My research and teaching interests extend from the formative period of Islam to the present and include translation of classical Arabic texts, Hadith Studies, Quranic interpretation, Islamic Law, women’s issues, and modern-day reformist and neo-traditionalist movements.
Beyond the library and the classroom, I participate in a variety of professional and community activities, locally, nationally, and internationally. I have traveled by invitation to present my work in Azerbaijan, Morocco, South Africa, and Turkey.
Harvard University, Cambridge, MA
Department of Near Eastern Languages & Civilizations
Doctor of Philosophy: Arabic/Islamic Studies, 2004
Portland State University, Portland, OR
Master of Arts in Teaching: General Arts & Letters: Arabic & Applied Linguistics, 1992
Foreign Language and Area Studies Fellow, 1991-1992
Portland State University, Portland, OR
Bachelor of Arts: International Studies, 1990
Certificate: Middle East Studies, 1990
Teaching Experience Colgate University, Hamilton, NY
Department of Religion 8/2011 – Present
Visiting Assistant Professor, Islamic Studies
- Developing and teaching courses in Islamic Studies
- Women in Religious Traditions: Islam is intended to provide students with a deeper understanding of the position of women in Islam through an examination of the teachings of the Qur'an, looking at both traditional interpretation and contemporary reinterpretation.
- Experiencing Islam conceives of Islam as a cumulative tradition beginning with the event of the Qur’an and the paradigmatic example of Prophet Muhammad. The unfolding of this religious tradition is traced through the formation of Shi’i and Sunni schools of Islamic thought, and the schools of law. The course concludes with an overview of the multi-faceted responses of Muslims to contemporary challenges.
- Contemporary Issues and Values is about issues and values in religion; but more importantly, it is about how to think critically To that end, this course is designed to challenge you to think in different ways about myriad topics. Many issues confronting us today raise profound value questions. Some issues have roots in the past; others have emerged in our times. Resources to address these issues are likewise both ancient and contemporary. This course explores dimensions of several moral concerns, many of which challenge democratic values, social justice norms, and human rights. Issues addressed may include genocide, terrorism, war, and torture; environmental injustices; gender and sexualities; race issues; immigration and refugee dilemmas; reproductive issues; sexual violence; concerns about the “other” and valuations of difference. In learning about these topics students examine religious and philosophical texts, ideas, and values which suggest resolutions.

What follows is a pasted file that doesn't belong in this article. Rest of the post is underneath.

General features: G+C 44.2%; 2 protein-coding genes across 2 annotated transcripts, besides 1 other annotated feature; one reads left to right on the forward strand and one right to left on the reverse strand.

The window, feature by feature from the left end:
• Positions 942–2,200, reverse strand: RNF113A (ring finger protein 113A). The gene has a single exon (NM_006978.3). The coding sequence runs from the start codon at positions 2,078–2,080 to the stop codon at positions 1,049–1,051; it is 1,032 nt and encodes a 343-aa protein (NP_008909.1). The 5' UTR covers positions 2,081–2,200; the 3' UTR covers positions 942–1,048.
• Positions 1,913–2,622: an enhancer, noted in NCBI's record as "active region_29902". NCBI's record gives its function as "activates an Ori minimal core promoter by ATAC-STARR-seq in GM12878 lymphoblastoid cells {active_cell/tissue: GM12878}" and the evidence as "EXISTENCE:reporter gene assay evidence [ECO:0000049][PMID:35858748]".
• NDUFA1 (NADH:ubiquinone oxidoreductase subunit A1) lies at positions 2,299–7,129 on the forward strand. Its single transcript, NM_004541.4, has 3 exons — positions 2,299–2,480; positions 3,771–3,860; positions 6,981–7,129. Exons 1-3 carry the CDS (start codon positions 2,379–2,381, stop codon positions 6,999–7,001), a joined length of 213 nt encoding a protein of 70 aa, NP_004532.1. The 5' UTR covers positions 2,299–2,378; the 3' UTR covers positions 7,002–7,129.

- Introduction to the Quran is designed to introduce students to the various ways in which the Qur’an has been received in history and continues to be received today. Students examine the theological, legal, literary, historical, mystical, and modern approaches to the Qur’an in an attempt to understand holistically various methods of exegesis and their ramifications. Throughout, the class engages in the debates that have historically surrounded the Qur’an and explore methods of interpretation both classical and modern, especially those of fundamentalists, reformists, and feminists.
- Life of Muhammad is a historical study of the life of Muhammad, from his birth in 570 CE to his death in 632 (?) CE. The course will include: (1) an in-depth introduction to the genres of hadith and sira literature; the major works in these genres, the history of their compilation and an evaluation of various authors and their works, from the perspectives of both Islamic and Western scholarship; (2) a biographical study of the life of Muhammad and his position in Muslim thought as the ideal exemplar; (3) an examination of the lives of the women around Muhammad.
Florida International University, Miami, FL
Department of Religious Studies 8/2004-5/2011 Assistant Professor, Islamic Studies
Developing and teaching courses in Arabic & Islamic Studies